A Toronto-area Muslim woman who alleges she was sexually assaulted by two men – and wants to give evidence in court wearing a niqab – is appealing an Ontario Superior Court ruling that initially appeared to be in her favour, but did not fully grant her the right to testify with her face covered.
The woman, who is a Canadian-born mother in her 30s, is in the centre of what has become a controversial legal question as to whether a person can cite religious devoutness as justification for testifying with her face hidden. At a preliminary inquiry for two defendants last year, Provincial Court Judge Norris Weisman decided that the woman’s veil was a reflection of “comfort” rather than belief, and ordered her to remove it.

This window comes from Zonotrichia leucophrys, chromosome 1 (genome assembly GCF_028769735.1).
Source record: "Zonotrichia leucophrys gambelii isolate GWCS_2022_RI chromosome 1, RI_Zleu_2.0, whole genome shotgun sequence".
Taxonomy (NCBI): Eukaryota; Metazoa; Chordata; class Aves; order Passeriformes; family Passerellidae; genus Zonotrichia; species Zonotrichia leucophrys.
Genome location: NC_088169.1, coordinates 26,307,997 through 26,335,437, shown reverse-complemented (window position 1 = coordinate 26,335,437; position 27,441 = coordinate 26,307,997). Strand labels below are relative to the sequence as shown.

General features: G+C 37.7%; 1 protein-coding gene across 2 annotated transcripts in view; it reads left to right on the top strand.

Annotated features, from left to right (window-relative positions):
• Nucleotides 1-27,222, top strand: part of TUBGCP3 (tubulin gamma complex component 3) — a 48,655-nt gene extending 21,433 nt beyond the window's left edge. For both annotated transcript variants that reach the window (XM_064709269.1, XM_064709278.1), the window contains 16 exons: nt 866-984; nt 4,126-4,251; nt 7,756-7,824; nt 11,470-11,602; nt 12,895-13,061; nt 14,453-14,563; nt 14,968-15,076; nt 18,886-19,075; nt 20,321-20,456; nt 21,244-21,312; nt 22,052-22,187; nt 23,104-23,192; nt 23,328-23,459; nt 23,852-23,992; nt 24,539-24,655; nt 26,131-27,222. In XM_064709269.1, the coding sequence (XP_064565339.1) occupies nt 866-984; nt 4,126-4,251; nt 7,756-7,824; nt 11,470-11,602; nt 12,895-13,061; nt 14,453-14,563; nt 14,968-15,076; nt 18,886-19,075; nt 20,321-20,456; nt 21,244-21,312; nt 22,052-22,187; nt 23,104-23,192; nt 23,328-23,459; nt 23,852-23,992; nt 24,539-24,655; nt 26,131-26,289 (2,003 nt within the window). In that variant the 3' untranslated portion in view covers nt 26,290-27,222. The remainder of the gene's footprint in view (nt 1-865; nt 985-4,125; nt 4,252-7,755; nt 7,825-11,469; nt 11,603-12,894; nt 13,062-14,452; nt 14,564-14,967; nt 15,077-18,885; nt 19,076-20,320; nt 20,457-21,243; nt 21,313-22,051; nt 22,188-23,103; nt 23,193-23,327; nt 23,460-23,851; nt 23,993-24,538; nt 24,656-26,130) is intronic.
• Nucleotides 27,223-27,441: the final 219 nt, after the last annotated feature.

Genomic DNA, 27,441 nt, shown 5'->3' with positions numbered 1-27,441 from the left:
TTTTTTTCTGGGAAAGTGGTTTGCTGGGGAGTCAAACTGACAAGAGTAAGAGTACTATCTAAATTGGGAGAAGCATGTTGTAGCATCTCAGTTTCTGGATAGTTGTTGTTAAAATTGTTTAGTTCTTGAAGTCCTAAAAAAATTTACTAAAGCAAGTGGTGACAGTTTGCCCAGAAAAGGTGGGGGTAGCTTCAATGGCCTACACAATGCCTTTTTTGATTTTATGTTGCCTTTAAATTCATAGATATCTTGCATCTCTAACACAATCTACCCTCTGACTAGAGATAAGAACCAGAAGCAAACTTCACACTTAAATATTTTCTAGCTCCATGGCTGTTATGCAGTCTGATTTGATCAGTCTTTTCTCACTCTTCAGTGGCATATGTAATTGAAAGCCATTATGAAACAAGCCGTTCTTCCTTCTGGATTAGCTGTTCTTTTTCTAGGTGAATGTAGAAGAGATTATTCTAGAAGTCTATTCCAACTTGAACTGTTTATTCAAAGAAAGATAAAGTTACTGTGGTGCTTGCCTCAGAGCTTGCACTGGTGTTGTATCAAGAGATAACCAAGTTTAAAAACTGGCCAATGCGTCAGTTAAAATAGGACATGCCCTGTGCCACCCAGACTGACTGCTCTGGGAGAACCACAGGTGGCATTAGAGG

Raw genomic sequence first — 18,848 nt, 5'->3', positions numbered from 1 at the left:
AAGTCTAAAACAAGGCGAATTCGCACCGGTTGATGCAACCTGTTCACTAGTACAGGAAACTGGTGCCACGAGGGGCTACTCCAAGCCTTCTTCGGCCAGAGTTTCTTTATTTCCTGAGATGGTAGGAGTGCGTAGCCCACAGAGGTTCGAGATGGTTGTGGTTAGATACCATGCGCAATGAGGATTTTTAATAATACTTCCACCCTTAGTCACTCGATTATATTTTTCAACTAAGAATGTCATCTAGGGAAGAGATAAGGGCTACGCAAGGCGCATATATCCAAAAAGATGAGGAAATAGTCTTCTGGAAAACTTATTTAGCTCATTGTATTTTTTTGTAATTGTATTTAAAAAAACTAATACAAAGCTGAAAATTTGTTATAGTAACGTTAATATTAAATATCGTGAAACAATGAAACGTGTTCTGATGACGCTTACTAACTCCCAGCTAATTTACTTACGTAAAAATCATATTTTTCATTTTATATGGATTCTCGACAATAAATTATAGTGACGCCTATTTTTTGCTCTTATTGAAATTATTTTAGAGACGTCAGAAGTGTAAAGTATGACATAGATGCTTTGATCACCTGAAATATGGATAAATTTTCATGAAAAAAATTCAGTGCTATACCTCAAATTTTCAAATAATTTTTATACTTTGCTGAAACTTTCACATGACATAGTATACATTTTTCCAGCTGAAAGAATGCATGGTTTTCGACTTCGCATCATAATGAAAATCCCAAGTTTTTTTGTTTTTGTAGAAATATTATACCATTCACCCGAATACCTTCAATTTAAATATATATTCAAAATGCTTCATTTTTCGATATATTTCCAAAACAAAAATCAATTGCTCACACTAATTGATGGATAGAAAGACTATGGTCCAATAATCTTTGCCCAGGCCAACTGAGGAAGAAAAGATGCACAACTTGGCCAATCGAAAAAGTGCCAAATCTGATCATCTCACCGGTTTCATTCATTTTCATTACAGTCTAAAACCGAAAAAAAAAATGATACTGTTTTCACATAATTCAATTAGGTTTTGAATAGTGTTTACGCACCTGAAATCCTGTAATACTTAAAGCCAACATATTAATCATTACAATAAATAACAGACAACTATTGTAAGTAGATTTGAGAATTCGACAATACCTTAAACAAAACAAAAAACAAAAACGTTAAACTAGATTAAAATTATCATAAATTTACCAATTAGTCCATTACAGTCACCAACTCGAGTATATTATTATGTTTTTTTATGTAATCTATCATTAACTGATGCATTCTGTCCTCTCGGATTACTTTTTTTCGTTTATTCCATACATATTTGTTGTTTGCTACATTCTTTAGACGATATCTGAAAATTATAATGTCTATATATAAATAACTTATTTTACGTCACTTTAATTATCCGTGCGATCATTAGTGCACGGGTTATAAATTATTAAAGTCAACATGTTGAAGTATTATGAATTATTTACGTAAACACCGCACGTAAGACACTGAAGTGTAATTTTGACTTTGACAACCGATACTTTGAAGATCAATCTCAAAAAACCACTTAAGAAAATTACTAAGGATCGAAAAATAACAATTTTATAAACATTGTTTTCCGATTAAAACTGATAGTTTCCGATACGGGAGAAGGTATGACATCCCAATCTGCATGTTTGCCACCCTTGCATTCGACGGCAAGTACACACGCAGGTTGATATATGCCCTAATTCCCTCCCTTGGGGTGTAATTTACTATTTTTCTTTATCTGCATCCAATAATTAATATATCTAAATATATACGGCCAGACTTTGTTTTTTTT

But in late April, Mr. Justice Frank Marrocco of the Ontario Superior Court ruled otherwise. While he did not grant the woman’s request outright, Judge Marrocco ordered the preliminary inquiry to convene two hearings to determine whether the woman’s beliefs are sincere, and if they are, whether testimony from a veiled witness would be admissible as evidence. The appeal means the preliminary hearing, scheduled to resume next month, could be postponed.